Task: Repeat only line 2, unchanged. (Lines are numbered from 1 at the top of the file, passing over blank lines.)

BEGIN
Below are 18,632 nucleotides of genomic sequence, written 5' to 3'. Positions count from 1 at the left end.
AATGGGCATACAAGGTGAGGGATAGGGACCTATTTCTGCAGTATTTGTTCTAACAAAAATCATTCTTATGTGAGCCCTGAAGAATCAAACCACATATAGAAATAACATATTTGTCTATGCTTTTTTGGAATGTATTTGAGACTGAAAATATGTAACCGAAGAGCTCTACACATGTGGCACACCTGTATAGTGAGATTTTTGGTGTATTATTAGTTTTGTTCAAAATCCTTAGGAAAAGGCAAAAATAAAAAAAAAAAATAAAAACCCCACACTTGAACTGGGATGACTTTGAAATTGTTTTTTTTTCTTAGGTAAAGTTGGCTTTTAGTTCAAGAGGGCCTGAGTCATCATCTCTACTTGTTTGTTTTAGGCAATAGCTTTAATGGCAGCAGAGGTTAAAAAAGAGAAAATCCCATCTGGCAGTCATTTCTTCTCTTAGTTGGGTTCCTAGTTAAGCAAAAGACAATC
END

AATGGGCATACAAGGTGAGGGATAGGGACCTATTTCTGCAGTATTTGTTCTAACAAAAATCATTCTTATGTGAGCCCTGAAGAATCAAACCACATATAGAAATAACATATTTGTCTATGCTTTTTTGGAATGTATTTGAGACTGAAAATATGTAACCGAAGAGCTCTACACATGTGGCACACCTGTATAGTGAGATTTTTGGTGTATTATTAGTTTTGTTCAAAATCCTTAGGAAAAGGCAAAAATAAAAAAAAAAAATAAAAACCCCACACTTGAACTGGGATGACTTTGAAATTGTTTTTTTTTCTTAGGTAAAGTTGGCTTTTAGTTCAAGAGGGCCTGAGTCATCATCTCTACTTGTTTGTTTTAGGCAATAGCTTTAATGGCAGCAGAGGTTAAAAAAGAGAAAATCCCATCTGGCAGTCATTTCTTCTCTTAGTTGGGTTCCTAGTTAAGCAAAAGACAATC